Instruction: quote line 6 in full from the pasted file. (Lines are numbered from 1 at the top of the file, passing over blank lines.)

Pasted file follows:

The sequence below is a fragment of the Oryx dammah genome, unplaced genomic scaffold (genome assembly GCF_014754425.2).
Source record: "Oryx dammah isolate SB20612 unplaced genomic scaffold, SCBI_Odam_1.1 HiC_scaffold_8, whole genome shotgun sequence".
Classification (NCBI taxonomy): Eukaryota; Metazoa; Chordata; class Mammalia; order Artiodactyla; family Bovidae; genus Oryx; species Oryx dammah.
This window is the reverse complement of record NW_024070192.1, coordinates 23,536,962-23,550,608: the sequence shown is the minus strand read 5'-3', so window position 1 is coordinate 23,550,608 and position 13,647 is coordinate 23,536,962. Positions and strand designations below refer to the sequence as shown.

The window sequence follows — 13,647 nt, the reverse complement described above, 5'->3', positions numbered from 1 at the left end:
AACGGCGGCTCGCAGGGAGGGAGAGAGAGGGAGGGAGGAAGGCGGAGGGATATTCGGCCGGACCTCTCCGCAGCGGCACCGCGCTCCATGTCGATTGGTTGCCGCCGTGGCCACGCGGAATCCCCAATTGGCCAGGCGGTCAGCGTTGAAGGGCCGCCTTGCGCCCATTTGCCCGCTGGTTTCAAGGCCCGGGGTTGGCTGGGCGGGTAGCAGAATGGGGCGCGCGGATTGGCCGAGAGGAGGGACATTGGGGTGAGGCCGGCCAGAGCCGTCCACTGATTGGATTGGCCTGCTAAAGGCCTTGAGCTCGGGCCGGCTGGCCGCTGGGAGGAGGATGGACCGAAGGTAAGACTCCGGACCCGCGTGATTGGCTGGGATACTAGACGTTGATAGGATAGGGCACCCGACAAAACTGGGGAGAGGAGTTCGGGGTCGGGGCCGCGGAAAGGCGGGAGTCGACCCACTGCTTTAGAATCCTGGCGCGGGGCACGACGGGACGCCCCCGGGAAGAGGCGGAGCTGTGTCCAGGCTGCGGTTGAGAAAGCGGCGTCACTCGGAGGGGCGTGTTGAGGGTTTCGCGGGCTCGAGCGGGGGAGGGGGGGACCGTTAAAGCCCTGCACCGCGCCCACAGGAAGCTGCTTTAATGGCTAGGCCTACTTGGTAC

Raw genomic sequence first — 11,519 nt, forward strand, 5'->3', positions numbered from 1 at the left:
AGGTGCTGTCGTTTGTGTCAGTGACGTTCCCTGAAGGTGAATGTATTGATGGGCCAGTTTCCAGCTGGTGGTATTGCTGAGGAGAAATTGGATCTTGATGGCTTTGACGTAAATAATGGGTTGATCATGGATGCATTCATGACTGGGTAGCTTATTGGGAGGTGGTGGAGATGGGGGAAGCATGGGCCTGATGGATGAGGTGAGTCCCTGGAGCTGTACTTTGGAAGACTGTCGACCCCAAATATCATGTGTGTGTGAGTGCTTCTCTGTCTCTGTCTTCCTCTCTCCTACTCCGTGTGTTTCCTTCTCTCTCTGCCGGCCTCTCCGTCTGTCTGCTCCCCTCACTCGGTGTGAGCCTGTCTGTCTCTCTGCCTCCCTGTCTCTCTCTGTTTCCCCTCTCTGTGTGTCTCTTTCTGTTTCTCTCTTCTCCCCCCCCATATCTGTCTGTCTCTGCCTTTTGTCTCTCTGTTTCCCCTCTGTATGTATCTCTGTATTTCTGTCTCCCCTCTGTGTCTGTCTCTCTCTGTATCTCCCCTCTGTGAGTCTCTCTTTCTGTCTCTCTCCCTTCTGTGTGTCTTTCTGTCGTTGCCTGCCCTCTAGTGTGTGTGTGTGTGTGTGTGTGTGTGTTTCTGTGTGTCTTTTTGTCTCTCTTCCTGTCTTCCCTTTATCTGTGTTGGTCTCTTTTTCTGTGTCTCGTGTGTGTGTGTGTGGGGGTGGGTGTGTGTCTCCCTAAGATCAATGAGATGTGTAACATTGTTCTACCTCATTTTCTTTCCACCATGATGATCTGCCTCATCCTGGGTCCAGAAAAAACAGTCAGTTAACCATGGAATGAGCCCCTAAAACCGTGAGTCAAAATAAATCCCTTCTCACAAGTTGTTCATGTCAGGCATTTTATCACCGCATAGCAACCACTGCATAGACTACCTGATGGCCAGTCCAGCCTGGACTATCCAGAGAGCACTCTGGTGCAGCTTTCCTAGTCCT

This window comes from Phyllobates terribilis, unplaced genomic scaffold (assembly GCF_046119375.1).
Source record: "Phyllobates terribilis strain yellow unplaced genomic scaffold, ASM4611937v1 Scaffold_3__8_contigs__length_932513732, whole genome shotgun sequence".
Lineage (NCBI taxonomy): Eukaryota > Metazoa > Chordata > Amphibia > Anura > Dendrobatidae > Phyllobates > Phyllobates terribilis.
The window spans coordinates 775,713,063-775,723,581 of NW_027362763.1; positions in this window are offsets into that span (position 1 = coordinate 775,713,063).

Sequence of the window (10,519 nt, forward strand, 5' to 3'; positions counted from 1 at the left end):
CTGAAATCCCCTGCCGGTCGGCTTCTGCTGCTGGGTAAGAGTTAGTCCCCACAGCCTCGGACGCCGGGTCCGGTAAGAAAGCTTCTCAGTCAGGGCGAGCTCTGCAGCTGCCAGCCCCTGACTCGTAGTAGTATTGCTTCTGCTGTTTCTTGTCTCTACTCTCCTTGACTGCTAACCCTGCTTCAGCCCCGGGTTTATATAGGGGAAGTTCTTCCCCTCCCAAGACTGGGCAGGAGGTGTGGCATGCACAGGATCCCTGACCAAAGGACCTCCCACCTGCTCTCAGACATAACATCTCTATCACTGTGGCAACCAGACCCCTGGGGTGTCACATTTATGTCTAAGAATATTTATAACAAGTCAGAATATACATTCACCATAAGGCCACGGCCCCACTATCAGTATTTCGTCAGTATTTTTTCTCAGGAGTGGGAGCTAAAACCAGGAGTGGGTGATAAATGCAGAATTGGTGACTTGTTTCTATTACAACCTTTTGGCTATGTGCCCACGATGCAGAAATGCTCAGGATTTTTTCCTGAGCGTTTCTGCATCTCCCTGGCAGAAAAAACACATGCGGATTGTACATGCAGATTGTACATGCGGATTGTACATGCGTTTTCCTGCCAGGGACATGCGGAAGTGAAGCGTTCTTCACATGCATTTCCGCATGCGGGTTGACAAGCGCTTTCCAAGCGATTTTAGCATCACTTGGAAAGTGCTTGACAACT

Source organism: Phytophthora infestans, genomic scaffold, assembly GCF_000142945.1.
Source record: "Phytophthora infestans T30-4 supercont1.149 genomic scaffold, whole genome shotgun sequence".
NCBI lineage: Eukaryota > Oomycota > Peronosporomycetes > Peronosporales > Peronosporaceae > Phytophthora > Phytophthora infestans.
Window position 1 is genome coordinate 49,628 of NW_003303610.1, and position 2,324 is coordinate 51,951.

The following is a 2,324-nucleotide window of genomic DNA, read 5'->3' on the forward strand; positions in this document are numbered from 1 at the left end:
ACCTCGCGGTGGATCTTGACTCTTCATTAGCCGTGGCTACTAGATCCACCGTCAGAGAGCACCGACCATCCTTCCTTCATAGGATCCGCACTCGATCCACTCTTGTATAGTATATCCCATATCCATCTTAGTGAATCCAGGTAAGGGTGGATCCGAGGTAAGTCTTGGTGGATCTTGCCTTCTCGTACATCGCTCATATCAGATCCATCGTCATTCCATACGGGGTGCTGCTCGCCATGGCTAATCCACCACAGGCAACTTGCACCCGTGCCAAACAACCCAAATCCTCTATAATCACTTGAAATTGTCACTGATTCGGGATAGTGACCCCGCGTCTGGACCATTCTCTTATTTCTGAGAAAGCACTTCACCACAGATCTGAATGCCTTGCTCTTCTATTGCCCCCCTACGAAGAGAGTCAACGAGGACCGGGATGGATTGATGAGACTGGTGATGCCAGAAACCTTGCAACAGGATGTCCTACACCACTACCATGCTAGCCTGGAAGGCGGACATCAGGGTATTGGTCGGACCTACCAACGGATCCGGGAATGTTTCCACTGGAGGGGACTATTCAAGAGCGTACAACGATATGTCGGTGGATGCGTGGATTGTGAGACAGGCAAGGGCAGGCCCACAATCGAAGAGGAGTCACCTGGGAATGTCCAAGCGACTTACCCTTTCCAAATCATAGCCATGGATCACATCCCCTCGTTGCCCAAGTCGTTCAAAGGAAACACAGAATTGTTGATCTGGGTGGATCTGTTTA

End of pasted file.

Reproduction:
AACGGCGGCTCGCAGGGAGGGAGAGAGAGGGAGGGAGGAAGGCGGAGGGATATTCGGCCGGACCTCTCCGCAGCGGCACCGCGCTCCATGTCGATTGGTTGCCGCCGTGGCCACGCGGAATCCCCAATTGGCCAGGCGGTCAGCGTTGAAGGGCCGCCTTGCGCCCATTTGCCCGCTGGTTTCAAGGCCCGGGGTTGGCTGGGCGGGTAGCAGAATGGGGCGCGCGGATTGGCCGAGAGGAGGGACATTGGGGTGAGGCCGGCCAGAGCCGTCCACTGATTGGATTGGCCTGCTAAAGGCCTTGAGCTCGGGCCGGCTGGCCGCTGGGAGGAGGATGGACCGAAGGTAAGACTCCGGACCCGCGTGATTGGCTGGGATACTAGACGTTGATAGGATAGGGCACCCGACAAAACTGGGGAGAGGAGTTCGGGGTCGGGGCCGCGGAAAGGCGGGAGTCGACCCACTGCTTTAGAATCCTGGCGCGGGGCACGACGGGACGCCCCCGGGAAGAGGCGGAGCTGTGTCCAGGCTGCGGTTGAGAAAGCGGCGTCACTCGGAGGGGCGTGTTGAGGGTTTCGCGGGCTCGAGCGGGGGAGGGGGGGACCGTTAAAGCCCTGCACCGCGCCCACAGGAAGCTGCTTTAATGGCTAGGCCTACTTGGTAC